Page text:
Landau spoke about the process more artistically that I expected the producer to speak. He said how surprisingly, these were not the action sequences that were the most difficult to convert into 3D, but rather long, wide shots, in which every detail could be visible. 3D conversion seems less soulless since i found out that Cameron has been as active in the process as any other member of the crew. They went together frame by frame, and in Jon Landau’s words, it was a “memory lane” since he’s “been with Jim longer than any of his wives”. The film has been shown to Leonardo di Caprio who according to Laundau, approved of the conversion (after showing the amazement of how young he looked in Titanic).

The audience filled the room with intriguing questions. What makes Titanic number one film of all times? What makes it a film we would want to watch again? And again? And again?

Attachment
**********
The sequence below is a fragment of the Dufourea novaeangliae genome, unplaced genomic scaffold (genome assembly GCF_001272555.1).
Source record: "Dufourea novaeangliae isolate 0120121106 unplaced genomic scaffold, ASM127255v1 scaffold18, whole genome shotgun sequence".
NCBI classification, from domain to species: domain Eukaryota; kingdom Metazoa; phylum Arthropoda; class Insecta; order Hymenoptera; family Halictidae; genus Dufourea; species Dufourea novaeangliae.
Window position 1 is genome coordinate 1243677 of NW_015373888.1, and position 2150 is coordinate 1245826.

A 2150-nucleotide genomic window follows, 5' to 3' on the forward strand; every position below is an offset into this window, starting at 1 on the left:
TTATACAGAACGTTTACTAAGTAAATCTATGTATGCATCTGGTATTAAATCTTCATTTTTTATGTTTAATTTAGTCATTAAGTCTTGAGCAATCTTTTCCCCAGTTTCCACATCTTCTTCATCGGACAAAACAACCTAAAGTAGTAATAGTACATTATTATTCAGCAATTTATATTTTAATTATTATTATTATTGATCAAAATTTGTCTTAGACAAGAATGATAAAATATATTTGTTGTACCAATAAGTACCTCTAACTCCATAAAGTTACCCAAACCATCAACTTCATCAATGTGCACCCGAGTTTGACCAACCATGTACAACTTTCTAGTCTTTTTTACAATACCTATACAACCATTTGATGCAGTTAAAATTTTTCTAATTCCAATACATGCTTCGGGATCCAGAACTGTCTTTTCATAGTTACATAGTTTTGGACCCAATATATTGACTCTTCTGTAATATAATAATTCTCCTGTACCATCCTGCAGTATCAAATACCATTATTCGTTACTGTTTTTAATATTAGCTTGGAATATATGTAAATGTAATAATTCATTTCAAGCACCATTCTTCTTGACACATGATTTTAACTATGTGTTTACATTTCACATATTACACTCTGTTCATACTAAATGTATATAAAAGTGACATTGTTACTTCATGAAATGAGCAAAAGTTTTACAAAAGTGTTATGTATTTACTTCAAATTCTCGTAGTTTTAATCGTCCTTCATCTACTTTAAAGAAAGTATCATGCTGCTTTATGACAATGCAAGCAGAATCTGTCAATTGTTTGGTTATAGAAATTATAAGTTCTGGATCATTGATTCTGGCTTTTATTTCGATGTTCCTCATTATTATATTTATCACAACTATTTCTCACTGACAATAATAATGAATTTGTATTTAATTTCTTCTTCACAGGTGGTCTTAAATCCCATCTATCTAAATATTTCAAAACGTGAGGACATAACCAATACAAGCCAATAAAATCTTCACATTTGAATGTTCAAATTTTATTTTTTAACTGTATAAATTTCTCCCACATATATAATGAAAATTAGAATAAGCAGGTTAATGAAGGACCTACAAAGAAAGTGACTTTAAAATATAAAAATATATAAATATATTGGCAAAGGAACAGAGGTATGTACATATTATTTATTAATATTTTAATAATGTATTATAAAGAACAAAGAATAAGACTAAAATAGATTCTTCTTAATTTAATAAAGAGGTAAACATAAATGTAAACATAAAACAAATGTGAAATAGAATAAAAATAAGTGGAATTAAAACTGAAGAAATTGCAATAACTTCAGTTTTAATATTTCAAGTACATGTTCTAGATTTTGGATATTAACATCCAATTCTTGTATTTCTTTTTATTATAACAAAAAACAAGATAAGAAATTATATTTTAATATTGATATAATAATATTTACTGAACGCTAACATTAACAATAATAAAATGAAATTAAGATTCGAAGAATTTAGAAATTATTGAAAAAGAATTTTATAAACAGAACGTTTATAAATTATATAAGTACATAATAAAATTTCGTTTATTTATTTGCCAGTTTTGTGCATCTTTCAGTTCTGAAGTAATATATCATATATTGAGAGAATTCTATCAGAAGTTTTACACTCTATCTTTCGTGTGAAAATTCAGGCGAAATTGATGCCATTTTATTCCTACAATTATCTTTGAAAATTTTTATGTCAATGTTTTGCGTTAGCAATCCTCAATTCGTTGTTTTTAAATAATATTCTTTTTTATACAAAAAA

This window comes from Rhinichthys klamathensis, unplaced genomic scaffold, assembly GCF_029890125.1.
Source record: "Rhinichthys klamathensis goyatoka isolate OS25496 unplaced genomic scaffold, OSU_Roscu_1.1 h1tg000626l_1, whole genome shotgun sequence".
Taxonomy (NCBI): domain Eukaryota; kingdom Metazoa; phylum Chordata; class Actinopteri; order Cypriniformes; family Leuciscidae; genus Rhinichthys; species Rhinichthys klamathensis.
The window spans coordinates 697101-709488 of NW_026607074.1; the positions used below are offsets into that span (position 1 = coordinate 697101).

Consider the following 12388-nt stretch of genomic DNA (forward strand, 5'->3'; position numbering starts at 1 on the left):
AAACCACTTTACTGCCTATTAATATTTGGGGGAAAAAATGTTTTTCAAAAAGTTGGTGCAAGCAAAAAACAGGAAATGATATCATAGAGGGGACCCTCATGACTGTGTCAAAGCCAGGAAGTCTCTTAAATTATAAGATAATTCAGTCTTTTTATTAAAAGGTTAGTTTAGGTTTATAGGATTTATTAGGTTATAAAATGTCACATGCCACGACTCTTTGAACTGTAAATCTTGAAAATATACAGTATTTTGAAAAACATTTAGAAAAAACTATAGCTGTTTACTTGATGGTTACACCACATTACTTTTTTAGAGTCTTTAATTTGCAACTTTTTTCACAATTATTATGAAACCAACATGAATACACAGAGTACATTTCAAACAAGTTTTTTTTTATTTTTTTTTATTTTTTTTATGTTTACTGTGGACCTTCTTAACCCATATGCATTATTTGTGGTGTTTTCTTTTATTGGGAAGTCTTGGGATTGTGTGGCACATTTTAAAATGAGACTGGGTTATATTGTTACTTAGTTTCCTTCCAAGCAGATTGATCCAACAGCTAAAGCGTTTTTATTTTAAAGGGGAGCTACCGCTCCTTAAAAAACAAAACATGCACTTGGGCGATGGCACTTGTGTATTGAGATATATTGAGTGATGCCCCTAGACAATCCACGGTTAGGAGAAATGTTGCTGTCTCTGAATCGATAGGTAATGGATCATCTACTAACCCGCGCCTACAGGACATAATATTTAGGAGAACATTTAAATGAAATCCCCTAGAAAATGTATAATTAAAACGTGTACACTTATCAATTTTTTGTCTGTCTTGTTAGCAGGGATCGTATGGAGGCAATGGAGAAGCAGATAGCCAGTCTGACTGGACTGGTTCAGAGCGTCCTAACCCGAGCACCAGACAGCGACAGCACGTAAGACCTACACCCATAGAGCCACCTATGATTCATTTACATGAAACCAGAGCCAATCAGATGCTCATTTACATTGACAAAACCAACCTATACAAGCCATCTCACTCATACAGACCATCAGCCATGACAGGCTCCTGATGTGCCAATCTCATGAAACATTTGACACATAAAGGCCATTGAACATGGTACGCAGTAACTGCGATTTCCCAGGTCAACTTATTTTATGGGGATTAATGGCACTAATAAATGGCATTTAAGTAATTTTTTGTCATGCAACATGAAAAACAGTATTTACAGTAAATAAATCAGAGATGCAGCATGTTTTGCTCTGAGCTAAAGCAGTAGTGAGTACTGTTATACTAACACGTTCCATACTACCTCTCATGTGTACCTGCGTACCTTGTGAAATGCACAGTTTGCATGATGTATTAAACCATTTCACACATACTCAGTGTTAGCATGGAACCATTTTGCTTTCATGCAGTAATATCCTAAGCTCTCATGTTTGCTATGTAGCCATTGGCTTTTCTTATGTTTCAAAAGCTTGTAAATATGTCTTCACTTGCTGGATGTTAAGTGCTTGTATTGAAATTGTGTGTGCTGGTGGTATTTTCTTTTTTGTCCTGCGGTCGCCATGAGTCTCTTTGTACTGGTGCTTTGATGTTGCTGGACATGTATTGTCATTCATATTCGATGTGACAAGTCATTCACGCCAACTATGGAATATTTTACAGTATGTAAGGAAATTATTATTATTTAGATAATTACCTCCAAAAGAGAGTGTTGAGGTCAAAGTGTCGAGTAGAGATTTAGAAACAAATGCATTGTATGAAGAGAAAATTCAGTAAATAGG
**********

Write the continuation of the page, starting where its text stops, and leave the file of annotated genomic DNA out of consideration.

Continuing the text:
Jon Landau claims the secret lies in story itself, and also in Cameron’s directing ultimate quality- the universality of the theme, or in his own words, “that the theme is greater than the genre itself”.

Titanic is the story of Rose, who loses the love of her life, faces the death and experiences something we all would love to experience, and survives. Rose’s survival gives audience hope that it too can survive anything. And I won’t argue- it is a beautiful message indeed.

Of course, any conversation with Jon Landau will finally bring some Avatar 2 questions. What was revealed is that it is coming out in about 4 years (!) and that they are working on increasing the amount of frames we see per second (to about 60). Landau spoke about the project with enthusiasm and I won’t lie- I’m actually interested in what this technical experiment will bring this time.